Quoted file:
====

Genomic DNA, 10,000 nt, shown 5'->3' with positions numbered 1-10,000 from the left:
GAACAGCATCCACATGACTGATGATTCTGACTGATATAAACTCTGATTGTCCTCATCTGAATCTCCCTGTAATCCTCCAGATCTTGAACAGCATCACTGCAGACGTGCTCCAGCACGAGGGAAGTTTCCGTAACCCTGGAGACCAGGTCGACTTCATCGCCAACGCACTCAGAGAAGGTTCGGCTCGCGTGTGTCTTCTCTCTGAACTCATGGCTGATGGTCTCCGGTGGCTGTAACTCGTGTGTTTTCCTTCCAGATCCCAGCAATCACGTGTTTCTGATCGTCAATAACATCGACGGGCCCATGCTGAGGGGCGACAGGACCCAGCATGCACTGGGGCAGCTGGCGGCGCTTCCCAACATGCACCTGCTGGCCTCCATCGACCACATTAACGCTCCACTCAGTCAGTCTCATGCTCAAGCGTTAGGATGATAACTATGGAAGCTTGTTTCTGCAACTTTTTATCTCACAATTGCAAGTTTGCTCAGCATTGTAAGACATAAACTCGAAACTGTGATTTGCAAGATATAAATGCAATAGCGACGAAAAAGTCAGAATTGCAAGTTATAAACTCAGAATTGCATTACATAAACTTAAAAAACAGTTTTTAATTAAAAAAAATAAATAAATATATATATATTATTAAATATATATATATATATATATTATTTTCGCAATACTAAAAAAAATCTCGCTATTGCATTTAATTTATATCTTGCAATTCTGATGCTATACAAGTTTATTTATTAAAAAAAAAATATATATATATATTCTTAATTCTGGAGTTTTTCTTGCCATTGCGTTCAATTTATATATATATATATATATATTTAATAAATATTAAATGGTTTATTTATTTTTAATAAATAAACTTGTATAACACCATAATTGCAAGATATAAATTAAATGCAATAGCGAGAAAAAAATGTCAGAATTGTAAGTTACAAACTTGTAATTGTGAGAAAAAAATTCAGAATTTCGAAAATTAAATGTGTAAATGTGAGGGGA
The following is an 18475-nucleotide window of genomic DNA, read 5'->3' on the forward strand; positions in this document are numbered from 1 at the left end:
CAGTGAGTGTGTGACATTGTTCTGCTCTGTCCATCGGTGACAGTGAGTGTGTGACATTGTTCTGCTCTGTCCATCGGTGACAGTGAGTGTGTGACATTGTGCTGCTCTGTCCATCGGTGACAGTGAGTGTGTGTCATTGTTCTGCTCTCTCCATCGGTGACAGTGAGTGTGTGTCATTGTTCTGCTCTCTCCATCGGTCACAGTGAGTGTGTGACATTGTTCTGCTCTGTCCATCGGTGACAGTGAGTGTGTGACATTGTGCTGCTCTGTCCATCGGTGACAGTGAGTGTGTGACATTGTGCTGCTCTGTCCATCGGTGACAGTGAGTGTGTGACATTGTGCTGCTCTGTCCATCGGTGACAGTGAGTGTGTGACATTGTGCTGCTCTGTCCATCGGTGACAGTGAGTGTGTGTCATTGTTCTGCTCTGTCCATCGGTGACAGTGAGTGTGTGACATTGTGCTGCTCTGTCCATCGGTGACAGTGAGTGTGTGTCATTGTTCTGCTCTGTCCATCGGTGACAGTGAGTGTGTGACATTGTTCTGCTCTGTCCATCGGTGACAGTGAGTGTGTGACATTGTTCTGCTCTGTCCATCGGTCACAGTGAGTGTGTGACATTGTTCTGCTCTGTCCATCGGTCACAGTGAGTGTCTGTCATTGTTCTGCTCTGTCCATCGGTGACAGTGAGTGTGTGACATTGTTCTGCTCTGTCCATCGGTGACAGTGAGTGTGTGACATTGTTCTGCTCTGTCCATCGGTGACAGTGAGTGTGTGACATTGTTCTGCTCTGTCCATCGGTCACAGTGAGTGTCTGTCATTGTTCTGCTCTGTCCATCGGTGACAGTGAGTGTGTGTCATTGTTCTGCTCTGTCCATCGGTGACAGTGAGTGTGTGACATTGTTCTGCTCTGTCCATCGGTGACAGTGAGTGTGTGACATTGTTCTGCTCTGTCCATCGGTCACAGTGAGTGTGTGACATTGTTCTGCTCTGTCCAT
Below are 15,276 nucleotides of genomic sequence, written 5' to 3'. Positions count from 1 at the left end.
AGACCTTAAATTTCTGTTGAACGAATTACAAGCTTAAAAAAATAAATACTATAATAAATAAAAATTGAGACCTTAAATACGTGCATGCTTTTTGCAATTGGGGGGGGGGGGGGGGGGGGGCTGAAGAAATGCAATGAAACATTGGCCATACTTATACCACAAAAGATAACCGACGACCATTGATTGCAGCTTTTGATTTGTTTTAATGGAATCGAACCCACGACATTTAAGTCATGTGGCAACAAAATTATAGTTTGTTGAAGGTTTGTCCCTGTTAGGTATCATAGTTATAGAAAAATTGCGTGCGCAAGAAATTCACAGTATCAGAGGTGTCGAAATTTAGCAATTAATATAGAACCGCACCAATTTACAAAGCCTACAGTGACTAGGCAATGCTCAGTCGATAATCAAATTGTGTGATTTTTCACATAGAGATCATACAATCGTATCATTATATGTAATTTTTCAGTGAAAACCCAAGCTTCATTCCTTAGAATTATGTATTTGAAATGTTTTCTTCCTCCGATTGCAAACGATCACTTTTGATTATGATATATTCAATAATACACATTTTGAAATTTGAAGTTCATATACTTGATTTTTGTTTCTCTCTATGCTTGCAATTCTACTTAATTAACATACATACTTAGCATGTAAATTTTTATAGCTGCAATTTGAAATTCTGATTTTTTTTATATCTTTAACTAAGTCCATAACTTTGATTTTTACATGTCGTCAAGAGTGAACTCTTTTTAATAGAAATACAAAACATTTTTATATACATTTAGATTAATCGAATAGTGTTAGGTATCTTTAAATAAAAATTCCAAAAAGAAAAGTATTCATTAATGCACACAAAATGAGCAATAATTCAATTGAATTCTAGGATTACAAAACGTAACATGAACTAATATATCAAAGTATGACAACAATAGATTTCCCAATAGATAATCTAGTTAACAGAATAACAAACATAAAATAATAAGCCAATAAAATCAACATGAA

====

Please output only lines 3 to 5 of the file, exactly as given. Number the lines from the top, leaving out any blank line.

The following is an 18475-nucleotide window of genomic DNA, read 5'->3' on the forward strand; positions in this document are numbered from 1 at the left end:
CAGTGAGTGTGTGACATTGTTCTGCTCTGTCCATCGGTGACAGTGAGTGTGTGACATTGTTCTGCTCTGTCCATCGGTGACAGTGAGTGTGTGACATTGTGCTGCTCTGTCCATCGGTGACAGTGAGTGTGTGTCATTGTTCTGCTCTCTCCATCGGTGACAGTGAGTGTGTGTCATTGTTCTGCTCTCTCCATCGGTCACAGTGAGTGTGTGACATTGTTCTGCTCTGTCCATCGGTGACAGTGAGTGTGTGACATTGTGCTGCTCTGTCCATCGGTGACAGTGAGTGTGTGACATTGTGCTGCTCTGTCCATCGGTGACAGTGAGTGTGTGACATTGTGCTGCTCTGTCCATCGGTGACAGTGAGTGTGTGACATTGTGCTGCTCTGTCCATCGGTGACAGTGAGTGTGTGTCATTGTTCTGCTCTGTCCATCGGTGACAGTGAGTGTGTGACATTGTGCTGCTCTGTCCATCGGTGACAGTGAGTGTGTGTCATTGTTCTGCTCTGTCCATCGGTGACAGTGAGTGTGTGACATTGTTCTGCTCTGTCCATCGGTGACAGTGAGTGTGTGACATTGTTCTGCTCTGTCCATCGGTCACAGTGAGTGTGTGACATTGTTCTGCTCTGTCCATCGGTCACAGTGAGTGTCTGTCATTGTTCTGCTCTGTCCATCGGTGACAGTGAGTGTGTGACATTGTTCTGCTCTGTCCATCGGTGACAGTGAGTGTGTGACATTGTTCTGCTCTGTCCATCGGTGACAGTGAGTGTGTGACATTGTTCTGCTCTGTCCATCGGTCACAGTGAGTGTCTGTCATTGTTCTGCTCTGTCCATCGGTGACAGTGAGTGTGTGTCATTGTTCTGCTCTGTCCATCGGTGACAGTGAGTGTGTGACATTGTTCTGCTCTGTCCATCGGTGACAGTGAGTGTGTGACATTGTTCTGCTCTGTCCATCGGTCACAGTGAGTGTGTGACATTGTTCTGCTCTGTCCAT
Below are 15,276 nucleotides of genomic sequence, written 5' to 3'. Positions count from 1 at the left end.